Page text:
A Tory MP has demanded more details on what the Brexit trade deal means for Northern Ireland with the country still in the single market and subject to EU rules.
John Redwood urged Cabinet Office Minister Michael Gove to flesh out further details on the agreement relating to the province this morning.
Britain today published the text of its narrow trade agreement with the European Union just five days before its exit.
The text includes a 1,246-page trade document, as well as agreements on nuclear energy, exchanging classified information, civil nuclear energy and a series of joint declarations.
Tory MP John Redwood (pictured above, in September last year) urged Cabinet Office Minister Michael Gove to flesh out further details on the agreement relating to Northern Ireland
The MP for Wokingham tweeted: ‘Will Michael Gove publish the details of his agreement on the Northern Ireland issues?
‘We need a detailed text to see how he thinks it is going to work.’
The province will have to follow single market rules to ensure its border with Ireland remains open, and there will be physical checks on some plant and animal products, but not at the border.
There will also be customs procedures for goods crossing the Irish Sea, as Northern Ireland will have access to the EU customs union while remaining in the UK customs union.
Ulster, one of the provinces in the north of Ireland, will also remain subject to many EU rules overseen by the European Court of Justice.
Arlene Foster, the First Minister of Northern Ireland, welcomed the Brexit deal following Boris Johnson’s announcement on Christmas Eve.
She said: ‘We have consistently urged both sides to achieve a deal.
‘We will, of course, examine the details both of the trade deal itself as well as other issues such as security where agreement will be particularly important from the Northern Ireland viewpoint.
Mr Gove pictured arriving at the Whitehall entrance of the Cabinet Office in central London on December 21. Britain today published the text of its narrow trade agreement with the EU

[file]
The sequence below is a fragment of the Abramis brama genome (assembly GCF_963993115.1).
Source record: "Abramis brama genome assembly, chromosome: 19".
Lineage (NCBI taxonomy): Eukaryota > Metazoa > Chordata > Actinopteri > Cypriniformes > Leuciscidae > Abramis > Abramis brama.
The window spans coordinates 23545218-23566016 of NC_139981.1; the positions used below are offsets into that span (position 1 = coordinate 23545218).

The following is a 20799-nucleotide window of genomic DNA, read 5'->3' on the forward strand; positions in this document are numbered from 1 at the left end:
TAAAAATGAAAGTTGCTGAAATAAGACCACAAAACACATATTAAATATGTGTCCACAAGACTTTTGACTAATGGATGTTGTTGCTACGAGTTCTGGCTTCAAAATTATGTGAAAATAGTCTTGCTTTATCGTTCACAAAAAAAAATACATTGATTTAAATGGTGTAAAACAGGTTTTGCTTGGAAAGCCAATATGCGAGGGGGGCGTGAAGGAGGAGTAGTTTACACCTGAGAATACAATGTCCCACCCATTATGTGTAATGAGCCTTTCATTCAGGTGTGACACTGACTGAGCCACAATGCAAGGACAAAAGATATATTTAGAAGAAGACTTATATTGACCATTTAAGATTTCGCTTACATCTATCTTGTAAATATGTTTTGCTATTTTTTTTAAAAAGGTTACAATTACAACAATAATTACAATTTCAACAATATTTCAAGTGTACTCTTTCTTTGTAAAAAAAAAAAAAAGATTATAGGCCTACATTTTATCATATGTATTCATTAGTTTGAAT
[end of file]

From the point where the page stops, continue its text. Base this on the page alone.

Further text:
‘Given the Government’s Northern Ireland Protocol, a sensible trade deal between the United Kingdom and the European Union was always the most favourable outcome for Northern Ireland.
‘Moving forward, we will continue to work to seize the opportunities and address the challenges which arise from the United Kingdom’s exit from the European Union.’
Deputy First Minister Michelle O’Neill also tweeted on Thursday: ‘We voted against Brexit, it is being foisted upon us against our will. Todays deal will be welcomed across the island.
‘The Good Friday Agreement has been protected, there will be no hardening of the border and protections for the all-island economy are in place.’
However, Steve Aiken, leader of the Ulster Unionist Party, warned that the deal should ‘not be spun as a success’.
Arlene Foster (pictured above), the First Minister of Northern Ireland, welcomed the Brexit deal following Boris Johnson’s announcement on Christmas Eve
He said: ‘With over 2000 pages of text to closely examine it will take time to fully understand if there are any, even wider implications for Northern Ireland, but no matter what, this deal at the 11th hour should not be spun as a success.
‘In many ways it is the least worst option and possibly the worst of both worlds for Northern Ireland.
How will the Brexit deal affect Northern Ireland?
- The province will have to follow single market rules to ensure its border with Ireland remains open.
- Customs procedures for goods crossing the Irish Sea, as Northern Ireland will have access to the EU customs union while remaining in the UK customs union.
- There will be physical checks on some plant and animal products, but not at the border.
- Ulster will remain subject to many EU rules overseen by the European Court of Justice.
‘2021 will be a very difficult year and there should be a period of derogation for Northern Ireland for as long as possible included in the deal.’
Social Democratic and Labour Party leader Colum Eastwood added: ‘While the deal may seek to mitigate the damage that leaving the European Union will have on people, businesses and communities in Northern Ireland it will not undo the damage of Brexit.
‘This entire Brexit fantasy is a future that people here do not want and did not vote for. A deal is better than no-deal, but the best deal will always remain being at the heart of the European Union.’
Stephen Farry, an Alliance Party MP, also commented: ‘Key considerations for us will include matters beyond just trade, such as data adequacy recognition, justice, policing and security, plus access to the full spectrum of EU programmes.
‘Notwithstanding this deal, Alliance will continue to advocate the closest possible relationship for Northern Ireland with the EU and to seek further flexibilities and mitigations regarding the implementation of the Protocol.’
The ‘Draft EU-UK Trade and Cooperation Agreement’ means that, from 11pm on December 31, there will be no tariffs or quotas on the movement of goods originating in either place between the UK and the EU.
The treaty explicitly recognises that trade and investment require conditions for ‘a level playing field for open and fair competition.’
On financial services, which drive the British economy, the two sides simply commit ‘to establish a favourable climate for the development of trade and investment between them’.
The text comprises of many detailed annexes including on rules of origin, fish, the wine trade, medicines, chemicals and security data cooperation.